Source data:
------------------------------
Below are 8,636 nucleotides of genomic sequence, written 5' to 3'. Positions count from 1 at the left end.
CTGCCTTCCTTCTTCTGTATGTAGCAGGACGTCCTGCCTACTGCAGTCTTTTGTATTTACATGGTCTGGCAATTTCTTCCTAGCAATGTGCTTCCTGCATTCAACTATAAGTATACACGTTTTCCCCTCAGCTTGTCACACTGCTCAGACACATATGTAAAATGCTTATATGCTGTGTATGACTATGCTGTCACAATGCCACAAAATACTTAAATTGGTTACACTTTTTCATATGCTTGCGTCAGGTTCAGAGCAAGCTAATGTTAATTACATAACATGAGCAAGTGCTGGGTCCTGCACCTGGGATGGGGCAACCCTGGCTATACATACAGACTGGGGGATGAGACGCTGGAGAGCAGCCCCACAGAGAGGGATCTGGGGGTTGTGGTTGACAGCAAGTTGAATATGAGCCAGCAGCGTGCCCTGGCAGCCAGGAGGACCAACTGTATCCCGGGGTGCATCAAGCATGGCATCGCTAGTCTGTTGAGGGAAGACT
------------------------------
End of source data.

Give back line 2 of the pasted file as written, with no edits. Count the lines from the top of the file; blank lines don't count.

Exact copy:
CTGCCTTCCTTCTTCTGTATGTAGCAGGACGTCCTGCCTACTGCAGTCTTTTGTATTTACATGGTCTGGCAATTTCTTCCTAGCAATGTGCTTCCTGCATTCAACTATAAGTATACACGTTTTCCCCTCAGCTTGTCACACTGCTCAGACACATATGTAAAATGCTTATATGCTGTGTATGACTATGCTGTCACAATGCCACAAAATACTTAAATTGGTTACACTTTTTCATATGCTTGCGTCAGGTTCAGAGCAAGCTAATGTTAATTACATAACATGAGCAAGTGCTGGGTCCTGCACCTGGGATGGGGCAACCCTGGCTATACATACAGACTGGGGGATGAGACGCTGGAGAGCAGCCCCACAGAGAGGGATCTGGGGGTTGTGGTTGACAGCAAGTTGAATATGAGCCAGCAGCGTGCCCTGGCAGCCAGGAGGACCAACTGTATCCCGGGGTGCATCAAGCATGGCATCGCTAGTCTGTTGAGGGAAGACT